Washbcrx is ungrateful. The gam
blers of Chicago gave their undivided
support to Carter Harrison, thus causing
the election of the man with the cigarette.
His first official act was to order all gam
bling houses closed, and he says be will
run the gamblers out of Chicago. This
is the construction the Keokuk Const itu
tion. Democrat, puts on one of Major
Washburne's first official acts.
Mue. Patti says she was never so ap
plauded, encored, raved over, flower,
decked and enthused about as in Vienna,
but she was glad to pet away from the
place, because the reporters pest ered her
0. She got so timid at last that the
trembled when she was going to open her
bonnet box, for fear she would find a
newspaper man hid away in it writing up
"Why shouldn't doctors advertise ?'
asks the Des Moines Leader, and then,
after discussing the question to the
length of half a column, it comes to the
conclusion that they should. Whatever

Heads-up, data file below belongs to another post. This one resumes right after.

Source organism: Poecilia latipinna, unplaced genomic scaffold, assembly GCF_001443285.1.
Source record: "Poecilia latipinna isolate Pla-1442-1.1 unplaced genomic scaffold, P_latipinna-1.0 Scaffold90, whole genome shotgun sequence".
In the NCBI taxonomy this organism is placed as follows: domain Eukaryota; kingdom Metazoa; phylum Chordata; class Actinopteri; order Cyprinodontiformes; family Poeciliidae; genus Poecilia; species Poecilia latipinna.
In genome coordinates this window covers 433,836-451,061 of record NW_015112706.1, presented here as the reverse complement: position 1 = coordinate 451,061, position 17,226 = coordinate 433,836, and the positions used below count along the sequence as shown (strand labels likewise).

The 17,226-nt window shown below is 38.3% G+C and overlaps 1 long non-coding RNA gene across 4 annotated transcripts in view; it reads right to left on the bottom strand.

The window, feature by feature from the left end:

its contemporaries may think of the Lead
er's reasoning, they wiM certainly apree
with its conclusion. Tfce Dubuque Tel
egraph rightly suggests that the code
which prevents doctors from advertising
their methods of treatment and profes
sional achievements deflects shekels from
the newspaper coffers, and is, therefore,
obnoxious to the average publisher. If
the newsDapers had the power they
would obliterate it in short order. But
whether its obliteration wonld be asyod
a thing for the publis as for the newspa
pers is a question that has two side9.
Until those who uphold and those who
would repeal it haye had an opportunity
to present their argumcnts.it may be well
to reserve judgment on this point.
There are some queer inconsistencies